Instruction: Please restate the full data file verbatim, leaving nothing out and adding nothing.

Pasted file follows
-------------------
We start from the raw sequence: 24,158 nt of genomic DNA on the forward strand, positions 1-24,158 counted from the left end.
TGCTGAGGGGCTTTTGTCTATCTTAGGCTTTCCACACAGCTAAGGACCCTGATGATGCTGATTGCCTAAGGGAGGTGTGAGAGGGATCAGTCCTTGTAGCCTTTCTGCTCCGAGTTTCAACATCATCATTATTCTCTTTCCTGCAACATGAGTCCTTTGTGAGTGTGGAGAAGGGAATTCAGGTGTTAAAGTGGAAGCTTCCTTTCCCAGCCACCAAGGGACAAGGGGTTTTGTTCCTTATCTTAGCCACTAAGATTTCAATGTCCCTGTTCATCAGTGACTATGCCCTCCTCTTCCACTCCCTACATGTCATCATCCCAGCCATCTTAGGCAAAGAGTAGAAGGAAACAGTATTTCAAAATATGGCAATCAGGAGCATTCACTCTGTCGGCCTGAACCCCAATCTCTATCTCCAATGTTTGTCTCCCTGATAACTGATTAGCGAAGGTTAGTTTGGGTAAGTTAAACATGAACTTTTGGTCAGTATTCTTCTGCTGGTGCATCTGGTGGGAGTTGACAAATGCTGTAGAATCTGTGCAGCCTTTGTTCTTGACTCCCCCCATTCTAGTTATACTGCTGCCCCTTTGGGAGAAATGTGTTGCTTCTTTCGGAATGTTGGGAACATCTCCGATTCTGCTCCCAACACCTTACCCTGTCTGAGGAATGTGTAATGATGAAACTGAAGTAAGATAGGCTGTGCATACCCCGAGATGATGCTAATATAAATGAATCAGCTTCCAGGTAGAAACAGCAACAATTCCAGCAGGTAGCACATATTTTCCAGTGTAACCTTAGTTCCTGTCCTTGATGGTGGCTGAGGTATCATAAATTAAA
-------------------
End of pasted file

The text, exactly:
We start from the raw sequence: 24,158 nt of genomic DNA on the forward strand, positions 1-24,158 counted from the left end.
TGCTGAGGGGCTTTTGTCTATCTTAGGCTTTCCACACAGCTAAGGACCCTGATGATGCTGATTGCCTAAGGGAGGTGTGAGAGGGATCAGTCCTTGTAGCCTTTCTGCTCCGAGTTTCAACATCATCATTATTCTCTTTCCTGCAACATGAGTCCTTTGTGAGTGTGGAGAAGGGAATTCAGGTGTTAAAGTGGAAGCTTCCTTTCCCAGCCACCAAGGGACAAGGGGTTTTGTTCCTTATCTTAGCCACTAAGATTTCAATGTCCCTGTTCATCAGTGACTATGCCCTCCTCTTCCACTCCCTACATGTCATCATCCCAGCCATCTTAGGCAAAGAGTAGAAGGAAACAGTATTTCAAAATATGGCAATCAGGAGCATTCACTCTGTCGGCCTGAACCCCAATCTCTATCTCCAATGTTTGTCTCCCTGATAACTGATTAGCGAAGGTTAGTTTGGGTAAGTTAAACATGAACTTTTGGTCAGTATTCTTCTGCTGGTGCATCTGGTGGGAGTTGACAAATGCTGTAGAATCTGTGCAGCCTTTGTTCTTGACTCCCCCCATTCTAGTTATACTGCTGCCCCTTTGGGAGAAATGTGTTGCTTCTTTCGGAATGTTGGGAACATCTCCGATTCTGCTCCCAACACCTTACCCTGTCTGAGGAATGTGTAATGATGAAACTGAAGTAAGATAGGCTGTGCATACCCCGAGATGATGCTAATATAAATGAATCAGCTTCCAGGTAGAAACAGCAACAATTCCAGCAGGTAGCACATATTTTCCAGTGTAACCTTAGTTCCTGTCCTTGATGGTGGCTGAGGTATCATAAATTAAA